So, what if we think of these tariffs as advance payments on future manufacturing costs? We may not be creating or saving American jobs with these tariffs, but we are getting a look at the inevitable outcome of powerful market forces. What if, instead of seeing them as punitive measures against a repressive, kleptocratic nation that micro manages its economy and where U.S. companies are innocent bystanders, we saw them as relatively inexpensive reminders of the inevitability of capitalism, even if some of the players are backed by states?

“What if, instead of seeing [tariffs] as punitive measures, … we saw them as relatively inexpensive reminders of the inevitability of capitalism?”

If China didn’t run a massive trade surplus with the U.S., there would still be other issues compelling the current administration to act, but it would be harder to support the move with deficit data. So, let’s just say this is a purely economic move designed to allow domestic companies some time to lower their manufacturing costs.

They probably wouldn’t do that by bringing production back to the U.S. anytime soon (although some toy categories with highly automated production and high shipping costs have already seen increases in domestic production). But they probably would — and have already begun to — look for production in lower cost regions. I’ve written in the Toy Book before about other potential sources of low-labor-rate production (Vietnam, Indonesia, rural India, and many spots on the African continent). None of these locations can hope to rival China for overall attractiveness yet, when considering transportation infrastructure, manufacturing experience, and sheer scale. But collectively, they represent the future.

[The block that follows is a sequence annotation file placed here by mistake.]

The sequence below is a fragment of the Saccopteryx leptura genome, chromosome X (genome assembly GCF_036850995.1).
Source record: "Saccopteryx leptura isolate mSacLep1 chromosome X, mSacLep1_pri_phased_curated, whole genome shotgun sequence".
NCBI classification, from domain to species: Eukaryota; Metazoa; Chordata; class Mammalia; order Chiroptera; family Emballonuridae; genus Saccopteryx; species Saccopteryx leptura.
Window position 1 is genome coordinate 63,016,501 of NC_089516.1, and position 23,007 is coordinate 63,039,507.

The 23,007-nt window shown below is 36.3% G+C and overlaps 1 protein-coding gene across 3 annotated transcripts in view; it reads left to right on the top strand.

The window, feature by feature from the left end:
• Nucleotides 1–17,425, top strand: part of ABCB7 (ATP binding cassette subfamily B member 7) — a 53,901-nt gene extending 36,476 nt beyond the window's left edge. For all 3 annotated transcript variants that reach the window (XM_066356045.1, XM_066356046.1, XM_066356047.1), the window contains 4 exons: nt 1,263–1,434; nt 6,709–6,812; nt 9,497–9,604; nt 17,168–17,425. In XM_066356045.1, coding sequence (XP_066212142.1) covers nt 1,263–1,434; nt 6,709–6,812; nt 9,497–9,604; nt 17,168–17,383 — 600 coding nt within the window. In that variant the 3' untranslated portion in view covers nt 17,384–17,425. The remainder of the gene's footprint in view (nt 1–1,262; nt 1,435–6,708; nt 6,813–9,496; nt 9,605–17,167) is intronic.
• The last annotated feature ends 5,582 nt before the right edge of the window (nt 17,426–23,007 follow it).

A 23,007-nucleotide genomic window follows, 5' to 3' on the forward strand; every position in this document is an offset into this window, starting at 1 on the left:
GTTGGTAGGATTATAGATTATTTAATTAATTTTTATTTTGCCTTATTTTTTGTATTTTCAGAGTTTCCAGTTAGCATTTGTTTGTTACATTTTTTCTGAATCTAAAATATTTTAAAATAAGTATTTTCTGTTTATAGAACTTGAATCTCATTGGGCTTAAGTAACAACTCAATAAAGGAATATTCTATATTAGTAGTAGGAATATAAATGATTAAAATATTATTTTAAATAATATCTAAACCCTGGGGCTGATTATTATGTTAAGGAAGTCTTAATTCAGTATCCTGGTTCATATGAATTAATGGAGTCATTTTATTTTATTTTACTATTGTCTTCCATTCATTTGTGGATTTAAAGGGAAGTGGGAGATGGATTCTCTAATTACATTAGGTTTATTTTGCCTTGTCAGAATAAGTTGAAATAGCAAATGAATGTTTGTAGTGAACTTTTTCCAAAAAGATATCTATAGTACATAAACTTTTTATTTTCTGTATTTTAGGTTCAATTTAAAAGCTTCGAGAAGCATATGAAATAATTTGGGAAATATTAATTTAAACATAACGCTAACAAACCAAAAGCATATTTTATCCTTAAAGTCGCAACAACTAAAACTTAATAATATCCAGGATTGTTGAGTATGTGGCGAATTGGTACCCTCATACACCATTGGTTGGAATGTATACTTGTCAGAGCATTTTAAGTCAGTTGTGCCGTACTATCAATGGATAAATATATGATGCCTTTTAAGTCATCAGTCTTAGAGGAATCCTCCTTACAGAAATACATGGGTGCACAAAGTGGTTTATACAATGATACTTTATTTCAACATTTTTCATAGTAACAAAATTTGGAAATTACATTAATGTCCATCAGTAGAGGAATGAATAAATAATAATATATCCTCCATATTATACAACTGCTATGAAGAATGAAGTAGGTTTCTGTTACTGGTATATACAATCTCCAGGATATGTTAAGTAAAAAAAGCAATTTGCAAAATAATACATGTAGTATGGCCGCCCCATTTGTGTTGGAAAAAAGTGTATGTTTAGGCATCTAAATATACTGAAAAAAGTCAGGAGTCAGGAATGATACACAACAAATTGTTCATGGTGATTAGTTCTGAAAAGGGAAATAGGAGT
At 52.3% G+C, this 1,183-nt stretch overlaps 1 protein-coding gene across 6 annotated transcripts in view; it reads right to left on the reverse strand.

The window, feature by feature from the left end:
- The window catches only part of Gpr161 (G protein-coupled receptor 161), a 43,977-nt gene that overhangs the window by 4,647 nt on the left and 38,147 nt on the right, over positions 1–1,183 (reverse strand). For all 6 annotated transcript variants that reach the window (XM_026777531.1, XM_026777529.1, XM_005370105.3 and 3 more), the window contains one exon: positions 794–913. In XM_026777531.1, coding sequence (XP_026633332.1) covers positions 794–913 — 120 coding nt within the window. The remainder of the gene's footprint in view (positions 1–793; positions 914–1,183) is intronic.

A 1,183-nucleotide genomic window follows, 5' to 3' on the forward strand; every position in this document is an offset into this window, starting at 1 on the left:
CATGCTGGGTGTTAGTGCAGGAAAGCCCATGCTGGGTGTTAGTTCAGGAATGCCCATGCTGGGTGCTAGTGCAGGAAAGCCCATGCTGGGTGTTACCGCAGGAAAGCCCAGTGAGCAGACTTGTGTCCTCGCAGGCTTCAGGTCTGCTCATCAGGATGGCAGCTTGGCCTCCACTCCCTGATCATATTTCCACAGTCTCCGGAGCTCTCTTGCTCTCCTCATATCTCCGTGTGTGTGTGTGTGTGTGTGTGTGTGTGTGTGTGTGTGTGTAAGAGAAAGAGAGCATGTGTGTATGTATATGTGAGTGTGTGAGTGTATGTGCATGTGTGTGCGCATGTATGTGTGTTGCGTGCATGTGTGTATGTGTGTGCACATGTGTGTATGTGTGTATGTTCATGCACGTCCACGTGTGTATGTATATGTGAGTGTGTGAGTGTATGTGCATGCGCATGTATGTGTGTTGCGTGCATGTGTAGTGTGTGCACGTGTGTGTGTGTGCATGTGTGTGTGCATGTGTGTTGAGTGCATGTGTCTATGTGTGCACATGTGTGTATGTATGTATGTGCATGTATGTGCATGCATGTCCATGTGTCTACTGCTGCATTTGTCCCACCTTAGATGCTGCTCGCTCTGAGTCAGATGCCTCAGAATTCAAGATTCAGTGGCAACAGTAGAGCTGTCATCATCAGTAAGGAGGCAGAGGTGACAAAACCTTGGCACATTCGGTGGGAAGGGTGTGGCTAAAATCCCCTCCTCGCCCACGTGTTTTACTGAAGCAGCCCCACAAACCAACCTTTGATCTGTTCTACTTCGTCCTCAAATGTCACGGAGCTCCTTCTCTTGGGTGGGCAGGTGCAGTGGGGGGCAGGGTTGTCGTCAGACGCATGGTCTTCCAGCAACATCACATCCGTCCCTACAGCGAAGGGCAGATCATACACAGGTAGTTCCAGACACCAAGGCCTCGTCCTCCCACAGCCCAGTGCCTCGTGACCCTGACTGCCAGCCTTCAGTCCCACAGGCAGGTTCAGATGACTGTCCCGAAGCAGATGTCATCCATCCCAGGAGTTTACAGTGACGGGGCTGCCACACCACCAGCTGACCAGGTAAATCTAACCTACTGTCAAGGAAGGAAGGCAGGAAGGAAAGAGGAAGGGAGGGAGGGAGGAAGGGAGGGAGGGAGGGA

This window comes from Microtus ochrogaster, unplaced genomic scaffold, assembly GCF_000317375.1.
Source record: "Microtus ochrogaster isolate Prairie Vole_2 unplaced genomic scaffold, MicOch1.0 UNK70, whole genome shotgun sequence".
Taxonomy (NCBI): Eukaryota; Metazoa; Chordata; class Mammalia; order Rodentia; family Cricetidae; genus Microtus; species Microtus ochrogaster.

Regardless of the tariffs on products made in Chinese toy factories, the fact is that the owners of those factories would rather be making higher-value products. They’d rather have their workers be trained in how to assemble electronic products, medical devices, or any other products with high wholesale prices so that their fixed costs could be better leveraged. Makes sense, right? You’d rather sell a $50 talking doll than a $5 mini doll, if you had a choice. That means that these factories, over time, will price their services at higher levels.

The abruptness of these tariffs is disruptive, no doubt. And the sophomoric way these policies are being formulated and disseminated via tweets is embarrassing. But a 15% tariff on toys might just make the product cost as much as it will in a few years anyway if wage rates continue to rise. Why not just think of the tariff as a bill delivered from the future that is coming due now? It won’t help with profits over the next 18 months, but it may spur companies to take actions they should be taking anyway. The increasing frequency of coastal hurricane flooding can remind us that maybe we shouldn’t be building expensive homes on sand bars. Similarly, maybe if we de-politicize the tariff discussion, we can see it as a call to look several chess moves ahead and take actions now that will pay off down the road.


This article originally appeared in the September/October 2019 issue of the Toy Book.